Electronic tags worry privacy chief
Tiny electronic chips called radio frequency identification devices that track goods from manufacture to point of sale could be used to collect information about consumer habits and even the consumers themselves, Canada's Privacy Commissioner warns.
"This is a major new issue because it gives the possibility for every object in the world to be uniquely identified and to be tied to people by the linking of our personal information with the object," Privacy Commissioner Jennifer Stoddart said yesterday.
RFIDs can be placed in just about anything that is sold to, or used by, people, including bank cards, credit cards, money, passports, luggage, badges and wrist bands, clothing, vehicles and vehicle parts, appliances, phones, drugs, documents and food packaging.
Because they can be read from a distance, "it may not be readily apparent that RFID technology is in use, making it virtually impossible for a person to know when or if he or she is being scanned," "Even if information about the tagged item remains generic, identifying items people wear or carry could associate them with particular events -- for example, political rallies or protests,"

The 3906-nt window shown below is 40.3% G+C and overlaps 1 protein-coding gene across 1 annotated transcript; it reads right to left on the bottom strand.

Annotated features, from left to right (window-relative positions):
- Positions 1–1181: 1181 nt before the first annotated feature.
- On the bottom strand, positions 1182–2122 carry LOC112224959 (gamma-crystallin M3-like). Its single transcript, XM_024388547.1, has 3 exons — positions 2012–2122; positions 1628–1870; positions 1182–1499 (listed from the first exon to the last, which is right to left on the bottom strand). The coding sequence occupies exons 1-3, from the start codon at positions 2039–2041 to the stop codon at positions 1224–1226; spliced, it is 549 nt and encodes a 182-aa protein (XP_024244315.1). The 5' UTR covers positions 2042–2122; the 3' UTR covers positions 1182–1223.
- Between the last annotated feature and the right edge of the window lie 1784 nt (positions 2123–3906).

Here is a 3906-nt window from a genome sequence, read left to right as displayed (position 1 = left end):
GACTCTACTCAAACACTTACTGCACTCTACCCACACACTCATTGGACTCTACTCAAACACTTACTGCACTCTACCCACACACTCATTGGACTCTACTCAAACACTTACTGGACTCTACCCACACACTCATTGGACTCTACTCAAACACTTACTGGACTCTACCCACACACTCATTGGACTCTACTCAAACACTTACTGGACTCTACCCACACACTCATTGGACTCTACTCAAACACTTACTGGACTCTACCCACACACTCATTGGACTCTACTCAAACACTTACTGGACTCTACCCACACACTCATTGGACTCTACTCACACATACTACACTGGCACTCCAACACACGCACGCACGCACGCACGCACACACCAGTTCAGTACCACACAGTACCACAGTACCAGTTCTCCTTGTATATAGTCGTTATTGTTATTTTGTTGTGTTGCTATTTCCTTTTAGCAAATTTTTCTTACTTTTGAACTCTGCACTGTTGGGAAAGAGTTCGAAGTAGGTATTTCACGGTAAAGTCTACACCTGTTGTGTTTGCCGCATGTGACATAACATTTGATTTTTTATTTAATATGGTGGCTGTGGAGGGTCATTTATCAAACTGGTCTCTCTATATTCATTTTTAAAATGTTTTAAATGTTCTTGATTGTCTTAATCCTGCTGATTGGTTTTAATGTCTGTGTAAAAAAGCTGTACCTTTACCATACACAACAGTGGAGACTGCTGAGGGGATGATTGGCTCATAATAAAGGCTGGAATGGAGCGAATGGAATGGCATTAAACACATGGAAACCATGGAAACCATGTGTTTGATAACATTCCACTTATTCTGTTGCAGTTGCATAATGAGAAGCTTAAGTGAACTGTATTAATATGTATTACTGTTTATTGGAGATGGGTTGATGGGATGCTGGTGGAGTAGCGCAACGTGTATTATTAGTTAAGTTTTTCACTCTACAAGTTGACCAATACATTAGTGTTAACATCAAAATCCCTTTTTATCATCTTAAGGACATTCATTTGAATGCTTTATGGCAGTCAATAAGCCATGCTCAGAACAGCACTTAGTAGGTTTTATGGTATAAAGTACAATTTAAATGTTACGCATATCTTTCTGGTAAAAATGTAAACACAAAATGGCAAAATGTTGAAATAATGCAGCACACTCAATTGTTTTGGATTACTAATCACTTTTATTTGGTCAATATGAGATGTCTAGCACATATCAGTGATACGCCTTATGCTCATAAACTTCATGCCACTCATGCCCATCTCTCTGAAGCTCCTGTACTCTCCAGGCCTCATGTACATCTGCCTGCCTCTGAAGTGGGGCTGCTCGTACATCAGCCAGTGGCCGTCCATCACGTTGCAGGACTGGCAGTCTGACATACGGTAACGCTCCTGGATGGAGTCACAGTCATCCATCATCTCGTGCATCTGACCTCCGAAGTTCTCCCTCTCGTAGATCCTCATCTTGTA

But if an RFID can tie a product to a person through their credit card or some other identifier, that person could be tracked or a profile of their purchasing habits could be created.
The commissioner said she hopes all of the products that contain the tags will provide some notification of their presence and that consumers will be told how to turn them off. She also wants to ensure that the tags are not allowed to contain personal information.